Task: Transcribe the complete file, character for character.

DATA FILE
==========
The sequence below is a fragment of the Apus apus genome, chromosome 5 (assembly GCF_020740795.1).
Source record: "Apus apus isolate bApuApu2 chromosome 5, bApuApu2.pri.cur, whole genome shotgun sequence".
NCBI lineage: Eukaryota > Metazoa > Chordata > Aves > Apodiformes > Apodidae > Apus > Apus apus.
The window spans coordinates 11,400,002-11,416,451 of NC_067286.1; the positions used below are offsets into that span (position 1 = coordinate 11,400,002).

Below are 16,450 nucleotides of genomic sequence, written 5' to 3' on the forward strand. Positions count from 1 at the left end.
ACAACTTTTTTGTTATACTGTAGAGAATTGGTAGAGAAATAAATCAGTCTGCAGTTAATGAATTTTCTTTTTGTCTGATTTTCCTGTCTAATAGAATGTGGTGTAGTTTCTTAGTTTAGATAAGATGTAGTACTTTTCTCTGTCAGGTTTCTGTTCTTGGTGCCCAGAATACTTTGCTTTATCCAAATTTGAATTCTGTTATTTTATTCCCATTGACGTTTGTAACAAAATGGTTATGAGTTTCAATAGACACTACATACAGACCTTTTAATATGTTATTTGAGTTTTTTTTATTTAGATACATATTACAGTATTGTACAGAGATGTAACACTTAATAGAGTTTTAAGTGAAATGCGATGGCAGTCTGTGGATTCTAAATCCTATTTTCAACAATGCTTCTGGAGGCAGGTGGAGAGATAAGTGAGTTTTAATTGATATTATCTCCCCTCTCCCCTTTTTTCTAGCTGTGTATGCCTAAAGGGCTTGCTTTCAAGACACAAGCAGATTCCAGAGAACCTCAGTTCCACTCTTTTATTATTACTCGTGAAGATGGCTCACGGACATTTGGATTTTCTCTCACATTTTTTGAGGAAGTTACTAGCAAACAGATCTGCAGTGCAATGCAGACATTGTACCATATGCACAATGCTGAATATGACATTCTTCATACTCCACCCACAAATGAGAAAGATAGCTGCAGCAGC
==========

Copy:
The sequence below is a fragment of the Apus apus genome, chromosome 5 (assembly GCF_020740795.1).
Source record: "Apus apus isolate bApuApu2 chromosome 5, bApuApu2.pri.cur, whole genome shotgun sequence".
NCBI lineage: Eukaryota > Metazoa > Chordata > Aves > Apodiformes > Apodidae > Apus > Apus apus.
The window spans coordinates 11,400,002-11,416,451 of NC_067286.1; the positions used below are offsets into that span (position 1 = coordinate 11,400,002).

Below are 16,450 nucleotides of genomic sequence, written 5' to 3' on the forward strand. Positions count from 1 at the left end.
ACAACTTTTTTGTTATACTGTAGAGAATTGGTAGAGAAATAAATCAGTCTGCAGTTAATGAATTTTCTTTTTGTCTGATTTTCCTGTCTAATAGAATGTGGTGTAGTTTCTTAGTTTAGATAAGATGTAGTACTTTTCTCTGTCAGGTTTCTGTTCTTGGTGCCCAGAATACTTTGCTTTATCCAAATTTGAATTCTGTTATTTTATTCCCATTGACGTTTGTAACAAAATGGTTATGAGTTTCAATAGACACTACATACAGACCTTTTAATATGTTATTTGAGTTTTTTTTATTTAGATACATATTACAGTATTGTACAGAGATGTAACACTTAATAGAGTTTTAAGTGAAATGCGATGGCAGTCTGTGGATTCTAAATCCTATTTTCAACAATGCTTCTGGAGGCAGGTGGAGAGATAAGTGAGTTTTAATTGATATTATCTCCCCTCTCCCCTTTTTTCTAGCTGTGTATGCCTAAAGGGCTTGCTTTCAAGACACAAGCAGATTCCAGAGAACCTCAGTTCCACTCTTTTATTATTACTCGTGAAGATGGCTCACGGACATTTGGATTTTCTCTCACATTTTTTGAGGAAGTTACTAGCAAACAGATCTGCAGTGCAATGCAGACATTGTACCATATGCACAATGCTGAATATGACATTCTTCATACTCCACCCACAAATGAGAAAGATAGCTGCAGCAGC